Looking for a Better Way to Handle Employee Onboarding?

Handling new employee onboarding can be tricky to get just right. There’s likely a better solution than what you’re using right now!

Employee onboarding is a critical first step for getting new hires welcomed into any company. You want everything to run smoothly. It’s one of the biggest first impressions of your business! There’s a million and one things to do though, and as many opportunities for chaos. New equipment, scheduling, communicating payroll information, immersion in company culture. All things that are extremely important to get right.

All this can present a significant challenge to manage just the way you want it to be done. Getting the right information to the right people, communicating the right things in the right order, handling all the technical details… it can be chaos. And chaos is probably not the first impression you want to communicate!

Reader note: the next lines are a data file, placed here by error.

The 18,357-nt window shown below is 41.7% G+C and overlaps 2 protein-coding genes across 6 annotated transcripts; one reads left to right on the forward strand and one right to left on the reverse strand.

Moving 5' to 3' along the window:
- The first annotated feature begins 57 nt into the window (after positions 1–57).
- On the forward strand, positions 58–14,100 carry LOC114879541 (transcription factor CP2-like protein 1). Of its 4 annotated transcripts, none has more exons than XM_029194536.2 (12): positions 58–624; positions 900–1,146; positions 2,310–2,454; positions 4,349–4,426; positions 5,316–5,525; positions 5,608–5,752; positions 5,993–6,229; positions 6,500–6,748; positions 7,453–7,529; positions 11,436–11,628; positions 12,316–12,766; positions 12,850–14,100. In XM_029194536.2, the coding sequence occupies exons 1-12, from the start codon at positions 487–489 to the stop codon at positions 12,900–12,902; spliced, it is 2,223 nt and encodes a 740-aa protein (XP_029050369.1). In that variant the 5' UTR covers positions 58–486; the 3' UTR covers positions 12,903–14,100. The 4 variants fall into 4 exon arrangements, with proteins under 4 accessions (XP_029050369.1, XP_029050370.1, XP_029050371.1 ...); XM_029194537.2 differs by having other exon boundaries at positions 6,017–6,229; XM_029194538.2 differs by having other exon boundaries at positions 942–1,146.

It’s something we struggled to get just right for quite a while. We’ve finally settled into a solution that we love, and we’d love to share it with you!

How We Use WordPress Forms for Employee Onboarding

Yep, we use forms to handle all of our onboarding! Shocking, isn’t it? Bet you can’t guess which form solution we use 😉

On a serious note though, using WordPress forms for employee onboarding is a much more powerful tool than you may realize. We have an extranet (an internal network site) for our company where we house all our documents and administrative necessities. It’s where employees submit purchase receipts, log expenses, make requests for extra activities like continuing education, and more.